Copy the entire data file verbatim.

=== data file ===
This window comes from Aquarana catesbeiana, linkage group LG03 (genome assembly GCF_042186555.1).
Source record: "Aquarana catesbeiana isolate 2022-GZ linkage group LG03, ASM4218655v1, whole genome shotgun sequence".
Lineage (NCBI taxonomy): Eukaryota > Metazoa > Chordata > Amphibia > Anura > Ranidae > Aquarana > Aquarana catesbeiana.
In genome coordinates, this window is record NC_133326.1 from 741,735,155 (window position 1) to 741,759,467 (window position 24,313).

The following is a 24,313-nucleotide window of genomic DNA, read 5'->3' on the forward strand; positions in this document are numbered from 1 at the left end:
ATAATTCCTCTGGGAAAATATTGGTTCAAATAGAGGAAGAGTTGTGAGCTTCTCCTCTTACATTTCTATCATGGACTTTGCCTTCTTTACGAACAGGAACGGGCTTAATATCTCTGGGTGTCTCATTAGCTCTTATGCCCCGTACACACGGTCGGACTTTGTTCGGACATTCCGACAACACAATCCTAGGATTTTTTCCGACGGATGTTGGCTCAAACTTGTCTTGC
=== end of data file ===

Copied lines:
This window comes from Aquarana catesbeiana, linkage group LG03 (genome assembly GCF_042186555.1).
Source record: "Aquarana catesbeiana isolate 2022-GZ linkage group LG03, ASM4218655v1, whole genome shotgun sequence".
Lineage (NCBI taxonomy): Eukaryota > Metazoa > Chordata > Amphibia > Anura > Ranidae > Aquarana > Aquarana catesbeiana.
In genome coordinates, this window is record NC_133326.1 from 741,735,155 (window position 1) to 741,759,467 (window position 24,313).

The following is a 24,313-nucleotide window of genomic DNA, read 5'->3' on the forward strand; positions in this document are numbered from 1 at the left end:
ATAATTCCTCTGGGAAAATATTGGTTCAAATAGAGGAAGAGTTGTGAGCTTCTCCTCTTACATTTCTATCATGGACTTTGCCTTCTTTACGAACAGGAACGGGCTTAATATCTCTGGGTGTCTCATTAGCTCTTATGCCCCGTACACACGGTCGGACTTTGTTCGGACATTCCGACAACACAATCCTAGGATTTTTTCCGACGGATGTTGGCTCAAACTTGTCTTGC